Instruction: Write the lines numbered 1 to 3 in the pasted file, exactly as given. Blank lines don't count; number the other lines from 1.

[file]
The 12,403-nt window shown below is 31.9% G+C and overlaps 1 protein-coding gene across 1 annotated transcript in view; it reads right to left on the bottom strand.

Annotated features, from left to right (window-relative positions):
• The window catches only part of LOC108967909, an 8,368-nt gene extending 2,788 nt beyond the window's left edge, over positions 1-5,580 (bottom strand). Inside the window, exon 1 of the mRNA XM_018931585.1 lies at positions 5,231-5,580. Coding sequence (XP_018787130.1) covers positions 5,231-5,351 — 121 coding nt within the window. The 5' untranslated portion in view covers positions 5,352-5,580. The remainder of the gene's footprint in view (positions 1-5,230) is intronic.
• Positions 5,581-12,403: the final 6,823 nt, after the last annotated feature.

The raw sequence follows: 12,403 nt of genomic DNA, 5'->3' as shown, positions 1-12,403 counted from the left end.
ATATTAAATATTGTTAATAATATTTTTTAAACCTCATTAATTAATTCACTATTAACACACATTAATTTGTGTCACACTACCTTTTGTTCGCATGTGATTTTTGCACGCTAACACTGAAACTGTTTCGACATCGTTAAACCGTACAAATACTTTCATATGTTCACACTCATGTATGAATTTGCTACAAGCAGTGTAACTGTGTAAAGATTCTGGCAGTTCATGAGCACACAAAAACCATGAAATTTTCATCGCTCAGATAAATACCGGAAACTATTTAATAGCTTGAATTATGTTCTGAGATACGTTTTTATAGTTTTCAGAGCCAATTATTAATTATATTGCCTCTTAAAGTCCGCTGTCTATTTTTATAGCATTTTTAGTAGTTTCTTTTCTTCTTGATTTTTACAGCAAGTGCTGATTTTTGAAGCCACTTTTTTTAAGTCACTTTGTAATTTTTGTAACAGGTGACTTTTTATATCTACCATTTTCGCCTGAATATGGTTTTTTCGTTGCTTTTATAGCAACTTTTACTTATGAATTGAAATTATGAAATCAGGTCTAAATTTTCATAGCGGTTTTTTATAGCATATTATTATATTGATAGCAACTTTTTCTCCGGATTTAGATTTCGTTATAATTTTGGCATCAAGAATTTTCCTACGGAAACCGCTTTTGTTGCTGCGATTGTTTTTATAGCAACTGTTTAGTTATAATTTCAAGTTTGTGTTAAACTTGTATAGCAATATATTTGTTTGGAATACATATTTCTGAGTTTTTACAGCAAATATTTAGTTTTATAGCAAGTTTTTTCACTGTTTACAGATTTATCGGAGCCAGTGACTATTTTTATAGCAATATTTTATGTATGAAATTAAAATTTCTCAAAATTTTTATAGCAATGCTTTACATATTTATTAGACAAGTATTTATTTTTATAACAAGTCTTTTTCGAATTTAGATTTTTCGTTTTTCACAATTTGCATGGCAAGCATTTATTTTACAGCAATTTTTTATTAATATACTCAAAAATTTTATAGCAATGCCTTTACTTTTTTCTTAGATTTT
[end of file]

The 12,403-nt window shown below is 31.9% G+C and overlaps 1 protein-coding gene across 1 annotated transcript in view; it reads right to left on the bottom strand.

Annotated features, from left to right (window-relative positions):
• The window catches only part of LOC108967909, an 8,368-nt gene extending 2,788 nt beyond the window's left edge, over positions 1-5,580 (bottom strand). Inside the window, exon 1 of the mRNA XM_018931585.1 lies at positions 5,231-5,580. Coding sequence (XP_018787130.1) covers positions 5,231-5,351 — 121 coding nt within the window. The 5' untranslated portion in view covers positions 5,352-5,580. The remainder of the gene's footprint in view (positions 1-5,230) is intronic.